25-30 August 2019
Henry Ford Building
Europe/Berlin timezone

Gadolinium effect at high magnetic field DNP: 70% 13C polarization of [U-13C,U-2H]glucose using trityl

Not scheduled
4h
Harnack House and Henry Ford Building

Harnack House and Henry Ford Building

Board: 62
Poster Posters

Speaker

Dr Andrea Capozzi (DTU, Health Tech)

Description

The undisputed usefulness in biomedical applications, the high carbon polarization (up to 70%) and the long relaxation time constant after dissolution have made neat [1-13C]pyruvic acid (PA) plus trityl the most studied dissolution DNP sample.
Therefore, sometimes the literature is lacking detailed studies for different trityl-based samples, limiting the potential of other biologically interesting substrates. An example is the so-called “gadolinium effect”: admixture of trace amounts of Gd3+ based compounds to the preparation can double the PA carbon polarization at 3.35 T, but has essentially no effect at higher field.1,2
Herein, we show that the trityl ESR properties, crucial for an efficient DNP process, are sample composition dependent. Working at 6.7 T with a substrate generally applicable mixture such as water:glycerol plus trityl, addition of Gd3+ lead to a dramatic increase of [U-13C,U-2H]glucose polarization from $37\pm4$% to $69\pm3$%. This is the highest value reported to date and comparable to what can be achieved for pyruvic acid.3 Moreover, performing ESR measurements at DNP conditions,using a home-built longitudinal detection (LOD) probe, we provide experimental evidence that gadolinium doping not only shortens the trityl electron spin-lattice relaxation time, but also modifies the radical g-tensor, leading to a considerable narrowing of the ESR spectrum linewidth. In the framework of spin temperature theory both effects, within the right boundaries, can justify an increase of the DNP enhancement.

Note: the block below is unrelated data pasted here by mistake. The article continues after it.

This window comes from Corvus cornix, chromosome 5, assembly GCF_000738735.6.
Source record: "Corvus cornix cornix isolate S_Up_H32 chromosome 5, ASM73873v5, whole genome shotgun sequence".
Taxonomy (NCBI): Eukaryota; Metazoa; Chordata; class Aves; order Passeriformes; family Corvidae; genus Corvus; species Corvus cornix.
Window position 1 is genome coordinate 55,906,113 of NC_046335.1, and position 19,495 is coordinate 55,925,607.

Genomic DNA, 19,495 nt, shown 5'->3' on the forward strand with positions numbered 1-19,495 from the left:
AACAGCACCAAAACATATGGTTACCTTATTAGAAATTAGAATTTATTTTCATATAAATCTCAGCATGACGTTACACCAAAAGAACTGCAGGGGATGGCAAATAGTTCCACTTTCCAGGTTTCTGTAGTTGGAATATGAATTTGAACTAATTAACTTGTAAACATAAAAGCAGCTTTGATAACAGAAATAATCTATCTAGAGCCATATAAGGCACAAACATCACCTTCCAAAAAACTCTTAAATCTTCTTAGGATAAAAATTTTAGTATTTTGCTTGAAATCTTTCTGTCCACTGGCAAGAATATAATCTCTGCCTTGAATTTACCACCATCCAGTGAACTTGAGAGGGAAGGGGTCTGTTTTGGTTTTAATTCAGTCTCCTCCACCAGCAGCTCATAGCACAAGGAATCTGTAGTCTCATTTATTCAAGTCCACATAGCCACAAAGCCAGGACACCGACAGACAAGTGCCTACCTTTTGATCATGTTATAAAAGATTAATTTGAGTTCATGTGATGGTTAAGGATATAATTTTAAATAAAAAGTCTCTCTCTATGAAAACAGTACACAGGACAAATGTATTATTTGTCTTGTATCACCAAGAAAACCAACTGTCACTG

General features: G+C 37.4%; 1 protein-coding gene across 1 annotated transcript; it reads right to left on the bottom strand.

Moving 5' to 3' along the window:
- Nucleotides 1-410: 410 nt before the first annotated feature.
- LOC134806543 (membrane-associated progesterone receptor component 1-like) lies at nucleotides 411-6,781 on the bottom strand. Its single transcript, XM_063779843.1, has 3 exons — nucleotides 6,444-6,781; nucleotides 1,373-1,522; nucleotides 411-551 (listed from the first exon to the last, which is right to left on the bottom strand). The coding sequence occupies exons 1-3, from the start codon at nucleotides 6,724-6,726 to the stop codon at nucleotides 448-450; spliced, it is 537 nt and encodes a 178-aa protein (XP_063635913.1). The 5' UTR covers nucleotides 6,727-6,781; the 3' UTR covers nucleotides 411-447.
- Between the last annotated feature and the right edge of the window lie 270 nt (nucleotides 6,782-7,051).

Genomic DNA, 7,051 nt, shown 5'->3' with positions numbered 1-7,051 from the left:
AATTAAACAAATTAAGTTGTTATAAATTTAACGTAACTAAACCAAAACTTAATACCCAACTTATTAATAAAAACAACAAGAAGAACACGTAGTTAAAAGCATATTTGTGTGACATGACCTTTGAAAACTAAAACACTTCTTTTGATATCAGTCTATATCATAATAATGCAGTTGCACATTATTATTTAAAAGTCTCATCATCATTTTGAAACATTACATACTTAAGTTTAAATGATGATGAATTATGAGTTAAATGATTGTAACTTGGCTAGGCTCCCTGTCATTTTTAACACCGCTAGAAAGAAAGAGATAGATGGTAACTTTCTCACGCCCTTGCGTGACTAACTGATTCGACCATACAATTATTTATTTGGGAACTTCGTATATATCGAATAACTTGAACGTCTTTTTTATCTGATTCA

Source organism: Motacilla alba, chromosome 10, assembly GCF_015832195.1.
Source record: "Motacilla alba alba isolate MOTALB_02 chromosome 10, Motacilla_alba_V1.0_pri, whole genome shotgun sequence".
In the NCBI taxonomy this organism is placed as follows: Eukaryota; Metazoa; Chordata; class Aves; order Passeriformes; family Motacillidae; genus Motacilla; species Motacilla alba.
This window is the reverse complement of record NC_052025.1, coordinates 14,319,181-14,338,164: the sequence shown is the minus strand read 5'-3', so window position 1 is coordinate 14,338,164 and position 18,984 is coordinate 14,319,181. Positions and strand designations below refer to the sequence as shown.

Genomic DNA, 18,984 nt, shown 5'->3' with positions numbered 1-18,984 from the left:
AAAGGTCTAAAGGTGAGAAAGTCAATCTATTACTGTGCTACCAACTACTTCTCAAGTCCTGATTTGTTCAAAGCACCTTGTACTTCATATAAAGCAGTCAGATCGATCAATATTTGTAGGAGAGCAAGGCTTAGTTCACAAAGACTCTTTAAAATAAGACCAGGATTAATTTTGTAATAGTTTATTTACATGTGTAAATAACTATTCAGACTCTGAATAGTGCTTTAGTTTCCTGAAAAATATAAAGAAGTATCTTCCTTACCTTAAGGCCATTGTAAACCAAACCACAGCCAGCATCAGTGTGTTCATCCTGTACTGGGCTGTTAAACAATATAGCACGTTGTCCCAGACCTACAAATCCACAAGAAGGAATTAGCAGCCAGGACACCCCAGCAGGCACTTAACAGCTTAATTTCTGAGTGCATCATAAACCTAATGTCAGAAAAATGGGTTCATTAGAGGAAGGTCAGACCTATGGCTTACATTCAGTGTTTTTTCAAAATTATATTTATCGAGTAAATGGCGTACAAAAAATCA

The present study is of great interest for the hyperpolarization community because of the wide range of applications that highly polarized glucose can enable, and the insight into the DNP mechanism.4
[1] Yoshihara, H. A. I. et al. Phys Chem Chem Phys 2016, 18.
[2] Ardenkjaer-Larsen, J. H. et al Appl Magn Reson 2008, 34.
[3] Mishkovsky, M.et al. Sci Rep-Uk 2017, 7.
[4] Rodrigues, T. B. et al Nat Med 2014, 20.

Primary authors

Dr Andrea Capozzi (DTU, Health Tech) Dr Saket Patel (DTU, Health Tech) Dr W. Thomas Wenckebach (Paul Scherrer Institute) Dr Magnus Karlsson (DTU, Health Tech) Dr Mathilde Lerche (DTU, Health Tech) Prof. Jan Henrik Ardenkjaer-Larsen (DTU, Health Tech)

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